Eight cases of canine plague have been reported to the Veterinary and Food Board (Veterinaar- ja toiduamet/ VTA) in dogs and foxes since the end of last year, the authority said on Monday.
Cases have been registered in Harju County, Tartu County and Rapla County. "As in previous years, dog plague has not been detected in Estonia, the spread of the plague is causing concern," said Hele-Mai Sammel, head of the Animal Health and Welfare Department of the VTA.
Dog plague is a highly contagious viral disease that affects puppies first and foremost, Sammel explained. In total, the VTA was notified of cases of canine plague in three dogs in December. In January this year, two foxes were diagnosed, in February one fox, and in March a dog and a fox.
As the plague has not spread to Estonia before it is important people vaccinate their dogs against the virus. This is the only known way to protect your pet from the disease and to prevent it from spreading, the VTA said. In addition to vaccination, contact between pets and wild animals should be avoided.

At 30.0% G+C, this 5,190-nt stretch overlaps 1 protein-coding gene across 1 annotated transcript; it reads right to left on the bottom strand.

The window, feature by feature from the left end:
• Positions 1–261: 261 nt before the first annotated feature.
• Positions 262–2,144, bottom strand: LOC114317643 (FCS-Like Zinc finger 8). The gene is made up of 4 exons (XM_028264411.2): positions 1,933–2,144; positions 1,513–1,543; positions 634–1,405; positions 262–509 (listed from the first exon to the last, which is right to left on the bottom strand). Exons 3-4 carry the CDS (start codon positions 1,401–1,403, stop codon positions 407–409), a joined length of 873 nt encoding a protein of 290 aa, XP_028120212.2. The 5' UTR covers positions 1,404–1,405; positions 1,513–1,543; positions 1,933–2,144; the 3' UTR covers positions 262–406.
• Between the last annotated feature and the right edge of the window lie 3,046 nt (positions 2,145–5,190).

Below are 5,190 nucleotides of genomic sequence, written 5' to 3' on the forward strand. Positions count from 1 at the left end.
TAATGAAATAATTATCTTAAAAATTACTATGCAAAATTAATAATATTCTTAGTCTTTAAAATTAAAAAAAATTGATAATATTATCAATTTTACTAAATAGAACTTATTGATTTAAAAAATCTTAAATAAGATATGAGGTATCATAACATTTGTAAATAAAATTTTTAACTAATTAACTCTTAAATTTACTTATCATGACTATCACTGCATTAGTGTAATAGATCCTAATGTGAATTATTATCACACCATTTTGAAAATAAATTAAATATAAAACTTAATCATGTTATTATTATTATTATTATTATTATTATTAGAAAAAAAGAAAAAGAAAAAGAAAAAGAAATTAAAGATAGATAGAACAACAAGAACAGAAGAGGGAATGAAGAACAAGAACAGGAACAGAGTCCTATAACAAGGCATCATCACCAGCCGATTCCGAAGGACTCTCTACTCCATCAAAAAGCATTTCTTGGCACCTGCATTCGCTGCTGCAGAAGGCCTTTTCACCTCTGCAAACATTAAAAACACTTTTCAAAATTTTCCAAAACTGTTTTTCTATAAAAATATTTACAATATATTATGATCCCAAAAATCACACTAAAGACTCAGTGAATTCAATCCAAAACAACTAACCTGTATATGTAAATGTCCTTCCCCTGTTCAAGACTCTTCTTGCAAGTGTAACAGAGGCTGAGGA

The VTA says If you notice sick or strange wild animals, inform your veterinarian or your local hunting organization or send them to the Environmental Inspectorate's hotline 1313.
It is not advisable to take the sick wild animal home or for treatment as this will encourage the spread of the infection.
People are not at risk from the disease.
Canine plague is a highly contagious viral disease characterized by fever, inflammation of the respiratory and gastrointestinal tract, inflammation of the eyes, pneumonia, skin rash and nerve symptoms. Many dogs, flies and raccoons are infected with the virus.
Puppies and young animals are particularly susceptible to the disease, and adults are less likely to become ill.
Editor: Helen Wright